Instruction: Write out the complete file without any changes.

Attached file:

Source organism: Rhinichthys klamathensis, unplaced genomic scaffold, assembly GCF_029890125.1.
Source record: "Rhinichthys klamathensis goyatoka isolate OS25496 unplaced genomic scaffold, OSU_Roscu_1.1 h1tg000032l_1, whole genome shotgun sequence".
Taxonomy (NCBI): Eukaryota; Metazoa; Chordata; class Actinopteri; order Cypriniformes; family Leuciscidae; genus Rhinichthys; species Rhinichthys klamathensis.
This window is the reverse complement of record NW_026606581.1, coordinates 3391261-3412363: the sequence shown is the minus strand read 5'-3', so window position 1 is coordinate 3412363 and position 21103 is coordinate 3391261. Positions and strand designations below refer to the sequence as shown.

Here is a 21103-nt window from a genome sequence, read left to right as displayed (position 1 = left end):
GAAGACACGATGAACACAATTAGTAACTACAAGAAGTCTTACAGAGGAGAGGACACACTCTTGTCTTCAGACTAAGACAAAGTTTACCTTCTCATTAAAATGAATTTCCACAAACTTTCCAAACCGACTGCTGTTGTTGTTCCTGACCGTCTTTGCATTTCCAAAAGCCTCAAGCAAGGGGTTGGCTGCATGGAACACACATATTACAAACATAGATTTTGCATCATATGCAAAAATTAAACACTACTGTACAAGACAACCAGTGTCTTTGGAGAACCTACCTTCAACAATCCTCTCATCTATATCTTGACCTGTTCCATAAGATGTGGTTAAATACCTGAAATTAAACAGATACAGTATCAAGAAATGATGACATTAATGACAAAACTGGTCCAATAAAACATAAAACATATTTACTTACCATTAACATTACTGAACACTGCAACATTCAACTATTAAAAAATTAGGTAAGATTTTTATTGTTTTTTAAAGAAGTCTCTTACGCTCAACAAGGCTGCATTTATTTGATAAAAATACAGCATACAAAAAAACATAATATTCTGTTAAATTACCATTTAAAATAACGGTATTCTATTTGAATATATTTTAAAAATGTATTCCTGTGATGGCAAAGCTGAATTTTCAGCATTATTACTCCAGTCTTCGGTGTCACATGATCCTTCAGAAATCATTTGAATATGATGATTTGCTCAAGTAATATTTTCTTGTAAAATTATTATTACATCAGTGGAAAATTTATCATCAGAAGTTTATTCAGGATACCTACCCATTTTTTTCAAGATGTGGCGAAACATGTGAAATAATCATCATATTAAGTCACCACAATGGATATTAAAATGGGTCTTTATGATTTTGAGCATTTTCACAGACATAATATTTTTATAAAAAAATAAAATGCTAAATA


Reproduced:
Source organism: Rhinichthys klamathensis, unplaced genomic scaffold, assembly GCF_029890125.1.
Source record: "Rhinichthys klamathensis goyatoka isolate OS25496 unplaced genomic scaffold, OSU_Roscu_1.1 h1tg000032l_1, whole genome shotgun sequence".
Taxonomy (NCBI): Eukaryota; Metazoa; Chordata; class Actinopteri; order Cypriniformes; family Leuciscidae; genus Rhinichthys; species Rhinichthys klamathensis.
This window is the reverse complement of record NW_026606581.1, coordinates 3391261-3412363: the sequence shown is the minus strand read 5'-3', so window position 1 is coordinate 3412363 and position 21103 is coordinate 3391261. Positions and strand designations below refer to the sequence as shown.

Here is a 21103-nt window from a genome sequence, read left to right as displayed (position 1 = left end):
GAAGACACGATGAACACAATTAGTAACTACAAGAAGTCTTACAGAGGAGAGGACACACTCTTGTCTTCAGACTAAGACAAAGTTTACCTTCTCATTAAAATGAATTTCCACAAACTTTCCAAACCGACTGCTGTTGTTGTTCCTGACCGTCTTTGCATTTCCAAAAGCCTCAAGCAAGGGGTTGGCTGCATGGAACACACATATTACAAACATAGATTTTGCATCATATGCAAAAATTAAACACTACTGTACAAGACAACCAGTGTCTTTGGAGAACCTACCTTCAACAATCCTCTCATCTATATCTTGACCTGTTCCATAAGATGTGGTTAAATACCTGAAATTAAACAGATACAGTATCAAGAAATGATGACATTAATGACAAAACTGGTCCAATAAAACATAAAACATATTTACTTACCATTAACATTACTGAACACTGCAACATTCAACTATTAAAAAATTAGGTAAGATTTTTATTGTTTTTTAAAGAAGTCTCTTACGCTCAACAAGGCTGCATTTATTTGATAAAAATACAGCATACAAAAAAACATAATATTCTGTTAAATTACCATTTAAAATAACGGTATTCTATTTGAATATATTTTAAAAATGTATTCCTGTGATGGCAAAGCTGAATTTTCAGCATTATTACTCCAGTCTTCGGTGTCACATGATCCTTCAGAAATCATTTGAATATGATGATTTGCTCAAGTAATATTTTCTTGTAAAATTATTATTACATCAGTGGAAAATTTATCATCAGAAGTTTATTCAGGATACCTACCCATTTTTTTCAAGATGTGGCGAAACATGTGAAATAATCATCATATTAAGTCACCACAATGGATATTAAAATGGGTCTTTATGATTTTGAGCATTTTCACAGACATAATATTTTTATAAAAAAATAAAATGCTAAATA